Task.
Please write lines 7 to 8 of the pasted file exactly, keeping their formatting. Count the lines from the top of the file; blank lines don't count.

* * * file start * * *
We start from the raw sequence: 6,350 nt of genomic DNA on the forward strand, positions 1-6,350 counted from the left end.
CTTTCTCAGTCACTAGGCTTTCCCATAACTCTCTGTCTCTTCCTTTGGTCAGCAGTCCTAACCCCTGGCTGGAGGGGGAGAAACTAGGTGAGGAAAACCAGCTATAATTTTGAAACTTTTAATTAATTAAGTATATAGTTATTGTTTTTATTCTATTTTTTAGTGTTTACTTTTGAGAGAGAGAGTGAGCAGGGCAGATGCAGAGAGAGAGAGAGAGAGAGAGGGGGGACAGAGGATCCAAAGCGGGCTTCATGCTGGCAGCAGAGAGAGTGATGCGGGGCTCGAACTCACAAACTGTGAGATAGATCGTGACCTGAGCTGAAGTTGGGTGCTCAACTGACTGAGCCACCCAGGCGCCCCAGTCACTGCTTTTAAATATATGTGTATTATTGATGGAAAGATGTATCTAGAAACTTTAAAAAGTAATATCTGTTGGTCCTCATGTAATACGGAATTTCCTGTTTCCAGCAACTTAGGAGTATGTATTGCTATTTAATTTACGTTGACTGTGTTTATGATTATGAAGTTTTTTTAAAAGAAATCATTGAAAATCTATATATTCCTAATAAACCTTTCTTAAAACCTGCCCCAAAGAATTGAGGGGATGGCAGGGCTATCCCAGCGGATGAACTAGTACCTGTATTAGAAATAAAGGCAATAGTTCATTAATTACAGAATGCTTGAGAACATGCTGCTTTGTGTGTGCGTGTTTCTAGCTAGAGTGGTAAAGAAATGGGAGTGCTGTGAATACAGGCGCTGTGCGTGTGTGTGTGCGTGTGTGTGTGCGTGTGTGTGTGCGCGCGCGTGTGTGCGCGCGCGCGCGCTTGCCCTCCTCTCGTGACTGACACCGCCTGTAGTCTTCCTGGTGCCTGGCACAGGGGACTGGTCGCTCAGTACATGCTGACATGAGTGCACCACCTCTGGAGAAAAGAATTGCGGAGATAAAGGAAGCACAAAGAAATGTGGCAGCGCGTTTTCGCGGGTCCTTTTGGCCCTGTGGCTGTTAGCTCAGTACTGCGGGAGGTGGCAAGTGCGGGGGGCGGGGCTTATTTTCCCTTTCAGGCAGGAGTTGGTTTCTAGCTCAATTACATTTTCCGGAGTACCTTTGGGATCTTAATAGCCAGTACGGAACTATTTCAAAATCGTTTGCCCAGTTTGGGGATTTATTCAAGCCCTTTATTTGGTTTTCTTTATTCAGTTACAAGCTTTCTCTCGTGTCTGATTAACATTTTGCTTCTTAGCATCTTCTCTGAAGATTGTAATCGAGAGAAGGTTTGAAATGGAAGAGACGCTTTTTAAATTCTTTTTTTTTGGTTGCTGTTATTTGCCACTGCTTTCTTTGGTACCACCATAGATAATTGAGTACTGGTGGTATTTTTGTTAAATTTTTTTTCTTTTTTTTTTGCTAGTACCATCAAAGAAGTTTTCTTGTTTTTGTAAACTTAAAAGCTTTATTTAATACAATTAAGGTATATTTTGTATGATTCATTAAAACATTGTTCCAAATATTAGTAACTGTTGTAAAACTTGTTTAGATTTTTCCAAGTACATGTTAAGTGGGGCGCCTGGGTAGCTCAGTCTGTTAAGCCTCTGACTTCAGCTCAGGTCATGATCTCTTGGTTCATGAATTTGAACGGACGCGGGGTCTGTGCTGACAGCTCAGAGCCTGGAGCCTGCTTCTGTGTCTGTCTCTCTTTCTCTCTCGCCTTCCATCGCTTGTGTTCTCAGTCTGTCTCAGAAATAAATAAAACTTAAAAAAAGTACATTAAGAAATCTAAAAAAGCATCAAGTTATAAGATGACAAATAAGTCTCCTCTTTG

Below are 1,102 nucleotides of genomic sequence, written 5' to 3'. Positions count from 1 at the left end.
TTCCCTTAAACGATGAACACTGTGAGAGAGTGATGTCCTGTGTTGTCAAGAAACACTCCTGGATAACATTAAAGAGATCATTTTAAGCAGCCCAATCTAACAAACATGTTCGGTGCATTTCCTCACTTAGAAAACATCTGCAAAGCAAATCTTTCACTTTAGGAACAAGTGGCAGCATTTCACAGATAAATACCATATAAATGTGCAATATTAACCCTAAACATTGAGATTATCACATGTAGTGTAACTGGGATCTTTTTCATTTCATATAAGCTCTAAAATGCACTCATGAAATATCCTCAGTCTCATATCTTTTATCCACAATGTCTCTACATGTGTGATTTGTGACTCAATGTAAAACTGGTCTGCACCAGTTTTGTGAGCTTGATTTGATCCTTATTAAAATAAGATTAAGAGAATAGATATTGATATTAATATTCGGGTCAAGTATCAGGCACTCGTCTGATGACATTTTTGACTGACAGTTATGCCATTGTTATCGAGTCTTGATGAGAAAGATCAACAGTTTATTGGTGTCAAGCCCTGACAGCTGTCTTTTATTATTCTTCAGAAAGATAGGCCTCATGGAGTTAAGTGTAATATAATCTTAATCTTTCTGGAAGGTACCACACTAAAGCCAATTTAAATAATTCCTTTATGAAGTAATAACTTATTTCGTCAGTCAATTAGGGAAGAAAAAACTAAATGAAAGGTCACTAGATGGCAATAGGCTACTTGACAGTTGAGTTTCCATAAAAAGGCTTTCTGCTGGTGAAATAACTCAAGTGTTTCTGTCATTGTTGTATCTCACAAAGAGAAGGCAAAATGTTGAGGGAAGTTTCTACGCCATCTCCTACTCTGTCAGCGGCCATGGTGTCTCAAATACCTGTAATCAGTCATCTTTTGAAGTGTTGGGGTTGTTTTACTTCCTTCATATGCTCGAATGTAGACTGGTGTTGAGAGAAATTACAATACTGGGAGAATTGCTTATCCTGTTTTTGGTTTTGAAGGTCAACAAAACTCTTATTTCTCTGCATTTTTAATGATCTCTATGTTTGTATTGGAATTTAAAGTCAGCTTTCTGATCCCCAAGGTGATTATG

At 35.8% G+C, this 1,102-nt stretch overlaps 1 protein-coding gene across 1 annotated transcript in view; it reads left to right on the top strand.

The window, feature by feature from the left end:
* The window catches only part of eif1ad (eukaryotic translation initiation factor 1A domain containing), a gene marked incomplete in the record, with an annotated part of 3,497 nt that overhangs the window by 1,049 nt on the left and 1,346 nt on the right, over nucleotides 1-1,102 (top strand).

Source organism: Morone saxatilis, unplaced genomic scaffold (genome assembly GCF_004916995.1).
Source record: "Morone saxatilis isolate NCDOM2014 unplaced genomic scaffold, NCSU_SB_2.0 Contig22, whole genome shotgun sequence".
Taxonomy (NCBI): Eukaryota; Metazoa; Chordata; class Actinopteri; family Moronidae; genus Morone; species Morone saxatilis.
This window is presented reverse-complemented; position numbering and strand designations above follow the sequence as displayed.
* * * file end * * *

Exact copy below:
* The window catches only part of eif1ad (eukaryotic translation initiation factor 1A domain containing), a gene marked incomplete in the record, with an annotated part of 3,497 nt that overhangs the window by 1,049 nt on the left and 1,346 nt on the right, over nucleotides 1-1,102 (top strand).

Source organism: Morone saxatilis, unplaced genomic scaffold (genome assembly GCF_004916995.1).